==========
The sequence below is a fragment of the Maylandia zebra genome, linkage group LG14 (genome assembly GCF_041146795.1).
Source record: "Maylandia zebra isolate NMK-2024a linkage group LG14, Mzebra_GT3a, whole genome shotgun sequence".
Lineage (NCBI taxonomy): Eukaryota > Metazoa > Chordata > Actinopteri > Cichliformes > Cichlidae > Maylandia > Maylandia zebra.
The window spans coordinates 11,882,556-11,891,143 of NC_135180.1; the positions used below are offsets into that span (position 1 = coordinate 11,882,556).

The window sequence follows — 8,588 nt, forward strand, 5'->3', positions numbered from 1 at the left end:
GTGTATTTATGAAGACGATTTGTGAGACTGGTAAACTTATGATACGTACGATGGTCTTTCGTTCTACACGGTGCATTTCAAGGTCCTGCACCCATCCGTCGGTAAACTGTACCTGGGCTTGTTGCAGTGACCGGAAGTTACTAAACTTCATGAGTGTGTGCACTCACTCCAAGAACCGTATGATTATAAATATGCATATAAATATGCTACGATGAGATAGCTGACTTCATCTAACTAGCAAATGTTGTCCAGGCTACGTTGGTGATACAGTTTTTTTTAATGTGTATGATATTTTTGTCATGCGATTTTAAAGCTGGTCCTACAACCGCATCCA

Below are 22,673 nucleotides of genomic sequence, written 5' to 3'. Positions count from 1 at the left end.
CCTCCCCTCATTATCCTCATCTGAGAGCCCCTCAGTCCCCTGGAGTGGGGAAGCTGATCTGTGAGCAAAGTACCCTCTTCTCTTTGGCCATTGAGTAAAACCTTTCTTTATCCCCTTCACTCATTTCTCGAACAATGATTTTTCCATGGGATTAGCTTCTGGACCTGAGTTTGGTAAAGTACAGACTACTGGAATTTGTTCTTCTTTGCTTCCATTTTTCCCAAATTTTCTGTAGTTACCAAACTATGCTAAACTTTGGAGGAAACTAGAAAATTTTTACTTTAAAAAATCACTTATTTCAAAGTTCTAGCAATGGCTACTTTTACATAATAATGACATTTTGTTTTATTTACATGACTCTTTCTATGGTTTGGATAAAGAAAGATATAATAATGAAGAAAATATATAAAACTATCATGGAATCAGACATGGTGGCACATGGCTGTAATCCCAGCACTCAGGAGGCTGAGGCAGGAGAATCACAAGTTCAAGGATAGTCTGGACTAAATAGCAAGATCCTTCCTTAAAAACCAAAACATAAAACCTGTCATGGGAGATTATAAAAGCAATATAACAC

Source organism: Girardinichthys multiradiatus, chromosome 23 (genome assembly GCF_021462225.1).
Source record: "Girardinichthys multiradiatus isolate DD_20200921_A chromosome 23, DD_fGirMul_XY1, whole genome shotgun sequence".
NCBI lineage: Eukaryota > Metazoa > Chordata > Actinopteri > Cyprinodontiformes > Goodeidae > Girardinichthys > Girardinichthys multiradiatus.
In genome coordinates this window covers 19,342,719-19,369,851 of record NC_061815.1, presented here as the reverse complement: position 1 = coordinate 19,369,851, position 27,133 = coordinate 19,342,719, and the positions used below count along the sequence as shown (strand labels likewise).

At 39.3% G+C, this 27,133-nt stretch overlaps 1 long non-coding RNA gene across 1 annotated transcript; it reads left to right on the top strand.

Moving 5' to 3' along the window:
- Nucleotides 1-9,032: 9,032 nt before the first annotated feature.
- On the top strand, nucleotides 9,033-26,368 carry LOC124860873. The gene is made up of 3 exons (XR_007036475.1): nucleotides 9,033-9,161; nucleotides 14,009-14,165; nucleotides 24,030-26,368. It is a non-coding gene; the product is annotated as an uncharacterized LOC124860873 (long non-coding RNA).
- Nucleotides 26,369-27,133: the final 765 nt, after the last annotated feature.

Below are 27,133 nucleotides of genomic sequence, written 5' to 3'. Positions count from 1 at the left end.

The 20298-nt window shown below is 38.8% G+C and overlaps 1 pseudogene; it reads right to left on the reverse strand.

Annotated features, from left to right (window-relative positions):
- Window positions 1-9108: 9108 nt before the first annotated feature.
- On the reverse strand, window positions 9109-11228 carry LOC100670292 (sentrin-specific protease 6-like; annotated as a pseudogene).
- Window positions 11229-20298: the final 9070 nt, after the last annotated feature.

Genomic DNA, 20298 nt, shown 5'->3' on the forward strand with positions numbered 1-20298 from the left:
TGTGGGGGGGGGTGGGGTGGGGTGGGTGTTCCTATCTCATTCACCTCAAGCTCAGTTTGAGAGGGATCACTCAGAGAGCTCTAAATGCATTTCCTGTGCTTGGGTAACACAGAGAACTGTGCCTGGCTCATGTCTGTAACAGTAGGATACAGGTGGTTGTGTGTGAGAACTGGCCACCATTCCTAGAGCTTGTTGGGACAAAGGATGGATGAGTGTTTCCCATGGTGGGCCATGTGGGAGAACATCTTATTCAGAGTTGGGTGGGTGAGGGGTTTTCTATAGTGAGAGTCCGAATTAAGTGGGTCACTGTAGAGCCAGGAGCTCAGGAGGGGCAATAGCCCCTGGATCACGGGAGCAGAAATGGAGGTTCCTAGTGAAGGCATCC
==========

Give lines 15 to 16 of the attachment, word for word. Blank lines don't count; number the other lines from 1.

- Nucleotides 1-9,032: 9,032 nt before the first annotated feature.
- On the top strand, nucleotides 9,033-26,368 carry LOC124860873. The gene is made up of 3 exons (XR_007036475.1): nucleotides 9,033-9,161; nucleotides 14,009-14,165; nucleotides 24,030-26,368. It is a non-coding gene; the product is annotated as an uncharacterized LOC124860873 (long non-coding RNA).